QuoteThat means that a force is being transmitted down the string at the speed of sound in the string, lightspeed at most. Assuming identical strength for the string all along its length, the string will not snap until the force wave hits the end of the string and cannot be passed on to the next segment.The string breaks because it ends? That can't be right. The end of the string relieves the stress, not adds to it. Yes, I tow a sufficiently long string at 1g of proper acceleration, and it must eventually break if it is long enough, even if it's tied to nothing. About a light-year is the maximum, although it still takes time to break it, so I have to maintain that 1g of acceleration. Yes, the faster the speed of sound in the string, the longer the string can be before it breaks on its own.

That means that a force is being transmitted down the string at the speed of sound in the string, lightspeed at most. Assuming identical strength for the string all along its length, the string will not snap until the force wave hits the end of the string and cannot be passed on to the next segment.

All this is a bit of a side-track to the main issue. Suppose our ships are point-ships and have only 10 meters between them. No need to get silly with the distance between the ships. 1g, 10 meters. The string breaks if it stretches more than 2%. When does it break? Who cares? Point is, it will break.

QuoteHow can SP1 and SP2 agree on what is happening to the string?The tension from S1 will eventually move (at speed of sound) to S2 and begin to take up the slack. The stress is obviously greatest back at S1, so the string, with unform strength along its length, is probably going to eventually break right where it ties to S1 when the resistance from S2 pully back on the no-longer slack string moves at speed of sound back up to S1.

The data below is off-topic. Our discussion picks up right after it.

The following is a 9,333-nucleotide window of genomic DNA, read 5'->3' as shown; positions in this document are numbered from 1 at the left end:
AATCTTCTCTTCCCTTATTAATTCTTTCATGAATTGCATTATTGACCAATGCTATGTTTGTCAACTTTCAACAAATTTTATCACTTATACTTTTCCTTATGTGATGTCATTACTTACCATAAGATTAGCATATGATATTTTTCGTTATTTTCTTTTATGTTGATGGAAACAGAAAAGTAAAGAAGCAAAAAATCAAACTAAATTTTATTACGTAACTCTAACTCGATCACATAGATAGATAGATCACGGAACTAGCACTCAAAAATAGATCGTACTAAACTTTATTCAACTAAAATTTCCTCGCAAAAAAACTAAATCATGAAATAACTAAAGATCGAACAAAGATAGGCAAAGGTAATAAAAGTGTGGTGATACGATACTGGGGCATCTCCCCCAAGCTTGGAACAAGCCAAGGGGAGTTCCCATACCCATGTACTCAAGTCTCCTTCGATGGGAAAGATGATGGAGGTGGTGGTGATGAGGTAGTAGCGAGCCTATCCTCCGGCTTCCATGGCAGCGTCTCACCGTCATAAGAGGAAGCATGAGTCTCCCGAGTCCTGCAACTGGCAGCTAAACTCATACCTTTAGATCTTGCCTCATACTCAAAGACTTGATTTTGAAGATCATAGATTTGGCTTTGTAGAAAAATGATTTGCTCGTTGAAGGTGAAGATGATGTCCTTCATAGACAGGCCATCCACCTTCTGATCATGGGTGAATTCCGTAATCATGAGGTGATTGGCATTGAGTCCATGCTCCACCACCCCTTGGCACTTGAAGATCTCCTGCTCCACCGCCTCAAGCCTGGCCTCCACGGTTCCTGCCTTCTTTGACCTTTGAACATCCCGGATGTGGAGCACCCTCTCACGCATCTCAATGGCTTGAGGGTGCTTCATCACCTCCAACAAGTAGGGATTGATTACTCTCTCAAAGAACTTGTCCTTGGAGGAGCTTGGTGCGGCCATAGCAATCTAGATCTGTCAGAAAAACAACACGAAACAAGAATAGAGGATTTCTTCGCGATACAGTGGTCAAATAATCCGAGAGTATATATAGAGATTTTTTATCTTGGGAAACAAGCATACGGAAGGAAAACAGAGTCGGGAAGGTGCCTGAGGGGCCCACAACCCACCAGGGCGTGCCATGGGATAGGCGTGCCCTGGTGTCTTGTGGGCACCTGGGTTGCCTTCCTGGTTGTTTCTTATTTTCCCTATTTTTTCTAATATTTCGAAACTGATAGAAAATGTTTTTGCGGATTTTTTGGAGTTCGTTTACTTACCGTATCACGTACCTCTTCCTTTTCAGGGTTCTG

How can SP1 and SP2 agree on what is happening to the string?

QuoteBy turning off their engines at an agreed time by their originally synchronized clocks and getting back into an inertial frame of reference. SP1 will see SP2 turn off its engine a little late and catch up in speed, restoring the distance gap. SP2 will also see SP1 turn off its engines a little late and take up the slack. Once they are in a common inertial frame of reference again, they will discover that they are separated by the original length of the string, which suffered no harm.Ow, Ow! No, the gap between them in this new frame will be much greater, which is why the broken string between them is gone. Back it up with mathematics, because this assertion is a guess and totally wrong.

By turning off their engines at an agreed time by their originally synchronized clocks and getting back into an inertial frame of reference. SP1 will see SP2 turn off its engine a little late and catch up in speed, restoring the distance gap. SP2 will also see SP1 turn off its engines a little late and take up the slack. Once they are in a common inertial frame of reference again, they will discover that they are separated by the original length of the string, which suffered no harm.

QuoteA side note: SP1 thinks SP2 is going slower and therefore has a faster clock. SP2 thinks SP1 is going slower and has a faster clock.Gee whiz, and I thought that the perspective of any observer is the one where that observer is stationary and thus any other observer by definition cannot be moving slower. You're thinking in absolute terms, talking about both ships moving apparently fast, (no reference) instead of just 'moving relative to me' which always makes the other guy's clock slower.

A side note: SP1 thinks SP2 is going slower and therefore has a faster clock. SP2 thinks SP1 is going slower and has a faster clock.

QuoteThe perceived time difference between engine shutoffs will be the same on each side.Is that so? In what frame, since you seem to be omitting a lot of frame references for one suggesting that contraction is relative and not real. Again, this is totally wrong. You're ignoring relativity of simultaneity here. S2 will witness the shutoff of S1's engine at a much earler time (on S2's clock) than the time that S1 sees S2 shut his engine off.